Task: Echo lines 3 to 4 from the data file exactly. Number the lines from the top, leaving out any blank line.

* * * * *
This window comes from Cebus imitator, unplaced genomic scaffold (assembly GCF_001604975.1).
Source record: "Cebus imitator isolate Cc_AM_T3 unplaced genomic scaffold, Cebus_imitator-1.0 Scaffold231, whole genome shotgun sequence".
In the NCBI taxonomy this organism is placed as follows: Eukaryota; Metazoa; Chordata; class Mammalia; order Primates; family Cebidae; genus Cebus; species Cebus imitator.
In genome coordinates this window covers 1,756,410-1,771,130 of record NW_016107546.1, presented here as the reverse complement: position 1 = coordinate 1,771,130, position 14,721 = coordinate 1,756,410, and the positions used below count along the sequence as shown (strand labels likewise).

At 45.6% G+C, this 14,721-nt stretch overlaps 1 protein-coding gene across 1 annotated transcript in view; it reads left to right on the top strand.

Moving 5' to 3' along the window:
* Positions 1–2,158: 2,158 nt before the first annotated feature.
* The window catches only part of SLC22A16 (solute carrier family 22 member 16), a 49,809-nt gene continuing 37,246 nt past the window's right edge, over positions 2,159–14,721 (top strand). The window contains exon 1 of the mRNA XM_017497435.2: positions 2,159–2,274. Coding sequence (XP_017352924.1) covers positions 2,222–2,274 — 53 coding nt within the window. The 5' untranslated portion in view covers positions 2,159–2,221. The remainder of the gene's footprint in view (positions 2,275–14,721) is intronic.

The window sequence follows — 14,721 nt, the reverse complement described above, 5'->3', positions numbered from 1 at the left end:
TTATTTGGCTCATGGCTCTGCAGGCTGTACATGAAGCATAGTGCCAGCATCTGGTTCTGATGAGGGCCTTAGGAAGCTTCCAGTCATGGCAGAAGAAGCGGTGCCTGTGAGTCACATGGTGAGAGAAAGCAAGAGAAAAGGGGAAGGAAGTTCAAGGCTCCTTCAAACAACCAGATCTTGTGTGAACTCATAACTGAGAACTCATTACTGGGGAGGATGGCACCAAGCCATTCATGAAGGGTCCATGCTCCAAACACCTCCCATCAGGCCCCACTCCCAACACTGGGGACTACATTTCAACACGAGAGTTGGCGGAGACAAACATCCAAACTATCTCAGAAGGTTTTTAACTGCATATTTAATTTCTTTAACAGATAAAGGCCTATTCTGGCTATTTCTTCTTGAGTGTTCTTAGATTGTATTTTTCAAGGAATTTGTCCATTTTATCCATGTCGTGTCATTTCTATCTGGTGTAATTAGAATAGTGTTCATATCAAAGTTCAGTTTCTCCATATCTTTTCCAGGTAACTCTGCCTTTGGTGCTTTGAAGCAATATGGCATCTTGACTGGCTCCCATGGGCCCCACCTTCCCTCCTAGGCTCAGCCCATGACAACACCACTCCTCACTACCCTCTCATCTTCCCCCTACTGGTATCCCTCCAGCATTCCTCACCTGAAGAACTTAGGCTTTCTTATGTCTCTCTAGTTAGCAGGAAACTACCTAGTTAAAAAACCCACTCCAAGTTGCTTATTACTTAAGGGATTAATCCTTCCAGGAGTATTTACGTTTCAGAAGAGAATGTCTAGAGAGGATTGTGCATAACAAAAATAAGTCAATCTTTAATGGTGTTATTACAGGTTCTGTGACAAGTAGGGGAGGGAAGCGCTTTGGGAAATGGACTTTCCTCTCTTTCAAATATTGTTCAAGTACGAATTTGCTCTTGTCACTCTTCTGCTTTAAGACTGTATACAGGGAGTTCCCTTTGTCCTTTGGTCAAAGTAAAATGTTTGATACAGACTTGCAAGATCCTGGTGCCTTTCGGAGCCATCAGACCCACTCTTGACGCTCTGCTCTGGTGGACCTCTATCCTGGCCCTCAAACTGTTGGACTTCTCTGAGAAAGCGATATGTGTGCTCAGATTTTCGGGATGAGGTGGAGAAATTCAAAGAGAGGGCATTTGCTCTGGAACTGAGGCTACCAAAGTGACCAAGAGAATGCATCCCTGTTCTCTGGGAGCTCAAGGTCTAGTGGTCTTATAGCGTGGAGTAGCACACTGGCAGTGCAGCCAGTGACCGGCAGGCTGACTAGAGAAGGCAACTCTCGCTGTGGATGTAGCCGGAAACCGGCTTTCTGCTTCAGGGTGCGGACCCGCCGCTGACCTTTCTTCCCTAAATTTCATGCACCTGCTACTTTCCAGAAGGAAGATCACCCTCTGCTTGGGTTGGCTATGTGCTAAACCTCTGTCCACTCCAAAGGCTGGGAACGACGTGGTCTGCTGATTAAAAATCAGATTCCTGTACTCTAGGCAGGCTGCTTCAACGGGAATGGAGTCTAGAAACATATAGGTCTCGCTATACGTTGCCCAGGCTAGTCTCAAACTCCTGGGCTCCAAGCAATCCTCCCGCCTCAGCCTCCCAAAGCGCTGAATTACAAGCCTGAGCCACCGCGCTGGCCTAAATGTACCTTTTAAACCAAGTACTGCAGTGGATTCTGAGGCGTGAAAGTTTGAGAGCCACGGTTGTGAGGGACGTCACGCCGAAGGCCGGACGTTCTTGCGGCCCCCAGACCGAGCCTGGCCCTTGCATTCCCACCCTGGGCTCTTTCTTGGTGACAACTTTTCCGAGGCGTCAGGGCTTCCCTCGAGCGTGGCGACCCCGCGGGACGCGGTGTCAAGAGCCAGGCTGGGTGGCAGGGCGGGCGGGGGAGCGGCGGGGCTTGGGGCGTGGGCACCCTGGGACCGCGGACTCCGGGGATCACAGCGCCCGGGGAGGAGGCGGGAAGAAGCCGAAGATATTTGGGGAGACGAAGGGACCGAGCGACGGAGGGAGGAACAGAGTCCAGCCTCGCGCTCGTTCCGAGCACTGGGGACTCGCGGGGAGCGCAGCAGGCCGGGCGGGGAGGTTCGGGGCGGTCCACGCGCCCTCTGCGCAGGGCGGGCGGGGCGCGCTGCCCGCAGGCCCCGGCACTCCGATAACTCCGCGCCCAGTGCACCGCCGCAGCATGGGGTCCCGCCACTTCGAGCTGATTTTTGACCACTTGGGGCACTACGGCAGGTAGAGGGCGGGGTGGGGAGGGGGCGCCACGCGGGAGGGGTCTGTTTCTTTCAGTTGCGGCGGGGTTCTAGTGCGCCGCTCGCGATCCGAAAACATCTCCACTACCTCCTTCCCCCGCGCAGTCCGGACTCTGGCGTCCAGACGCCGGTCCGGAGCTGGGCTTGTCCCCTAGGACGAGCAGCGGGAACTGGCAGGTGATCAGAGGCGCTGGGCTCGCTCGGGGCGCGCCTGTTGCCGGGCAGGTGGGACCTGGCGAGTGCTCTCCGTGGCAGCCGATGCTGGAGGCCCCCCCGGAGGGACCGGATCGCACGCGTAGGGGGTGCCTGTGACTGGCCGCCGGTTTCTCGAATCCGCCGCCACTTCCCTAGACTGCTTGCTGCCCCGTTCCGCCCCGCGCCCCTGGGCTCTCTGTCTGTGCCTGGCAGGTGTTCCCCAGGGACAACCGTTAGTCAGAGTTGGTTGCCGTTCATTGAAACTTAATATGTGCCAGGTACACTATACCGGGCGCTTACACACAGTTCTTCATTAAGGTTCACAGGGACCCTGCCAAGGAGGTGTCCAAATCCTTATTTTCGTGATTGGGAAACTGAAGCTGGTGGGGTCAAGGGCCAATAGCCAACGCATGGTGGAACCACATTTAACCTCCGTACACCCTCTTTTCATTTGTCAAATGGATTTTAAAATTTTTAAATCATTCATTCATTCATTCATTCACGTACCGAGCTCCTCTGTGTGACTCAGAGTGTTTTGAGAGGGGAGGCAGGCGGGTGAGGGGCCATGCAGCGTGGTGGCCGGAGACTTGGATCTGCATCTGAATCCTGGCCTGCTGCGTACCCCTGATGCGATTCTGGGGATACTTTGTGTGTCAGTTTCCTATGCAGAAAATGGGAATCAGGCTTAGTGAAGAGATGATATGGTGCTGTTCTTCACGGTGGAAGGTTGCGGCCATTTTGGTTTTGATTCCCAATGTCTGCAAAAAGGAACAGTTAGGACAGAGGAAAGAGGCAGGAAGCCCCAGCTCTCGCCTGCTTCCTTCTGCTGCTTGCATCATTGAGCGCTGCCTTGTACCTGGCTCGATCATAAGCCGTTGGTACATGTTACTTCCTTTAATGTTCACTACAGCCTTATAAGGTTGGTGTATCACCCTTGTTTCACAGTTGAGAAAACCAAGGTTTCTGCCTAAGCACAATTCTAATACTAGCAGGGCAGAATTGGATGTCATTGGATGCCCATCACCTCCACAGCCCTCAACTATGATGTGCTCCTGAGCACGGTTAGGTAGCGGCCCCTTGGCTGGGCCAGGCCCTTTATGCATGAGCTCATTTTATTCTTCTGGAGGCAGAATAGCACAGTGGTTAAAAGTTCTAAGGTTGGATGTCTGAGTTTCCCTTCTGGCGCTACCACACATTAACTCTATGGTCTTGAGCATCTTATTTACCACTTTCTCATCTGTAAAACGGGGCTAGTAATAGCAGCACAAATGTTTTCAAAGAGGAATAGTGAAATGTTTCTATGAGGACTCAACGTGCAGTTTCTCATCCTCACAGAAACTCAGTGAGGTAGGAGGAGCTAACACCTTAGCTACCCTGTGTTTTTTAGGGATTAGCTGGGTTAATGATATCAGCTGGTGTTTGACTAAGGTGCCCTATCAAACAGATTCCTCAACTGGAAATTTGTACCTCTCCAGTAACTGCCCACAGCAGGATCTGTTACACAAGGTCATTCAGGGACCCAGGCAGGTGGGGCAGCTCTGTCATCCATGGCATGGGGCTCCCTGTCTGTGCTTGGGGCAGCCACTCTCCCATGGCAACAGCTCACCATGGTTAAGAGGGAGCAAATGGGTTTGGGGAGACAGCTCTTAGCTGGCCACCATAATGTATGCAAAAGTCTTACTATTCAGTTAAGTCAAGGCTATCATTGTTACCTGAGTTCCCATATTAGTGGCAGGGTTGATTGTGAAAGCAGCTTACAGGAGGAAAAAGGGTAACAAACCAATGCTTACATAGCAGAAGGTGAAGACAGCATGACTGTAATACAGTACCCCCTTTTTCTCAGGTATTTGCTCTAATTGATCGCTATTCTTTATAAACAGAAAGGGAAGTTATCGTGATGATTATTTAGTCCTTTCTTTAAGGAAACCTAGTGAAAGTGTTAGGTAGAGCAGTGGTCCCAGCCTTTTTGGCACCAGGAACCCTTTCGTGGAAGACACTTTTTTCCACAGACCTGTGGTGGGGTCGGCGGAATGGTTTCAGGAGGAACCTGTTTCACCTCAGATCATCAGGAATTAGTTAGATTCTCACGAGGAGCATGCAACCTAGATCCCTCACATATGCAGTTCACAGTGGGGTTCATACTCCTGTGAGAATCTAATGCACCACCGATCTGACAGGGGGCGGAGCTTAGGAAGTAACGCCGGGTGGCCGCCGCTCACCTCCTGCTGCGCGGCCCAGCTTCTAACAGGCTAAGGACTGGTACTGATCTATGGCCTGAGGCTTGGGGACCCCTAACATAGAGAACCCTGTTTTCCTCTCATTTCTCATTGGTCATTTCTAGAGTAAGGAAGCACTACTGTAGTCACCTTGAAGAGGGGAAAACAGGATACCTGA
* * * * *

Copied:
In the NCBI taxonomy this organism is placed as follows: Eukaryota; Metazoa; Chordata; class Mammalia; order Primates; family Cebidae; genus Cebus; species Cebus imitator.
In genome coordinates this window covers 1,756,410-1,771,130 of record NW_016107546.1, presented here as the reverse complement: position 1 = coordinate 1,771,130, position 14,721 = coordinate 1,756,410, and the positions used below count along the sequence as shown (strand labels likewise).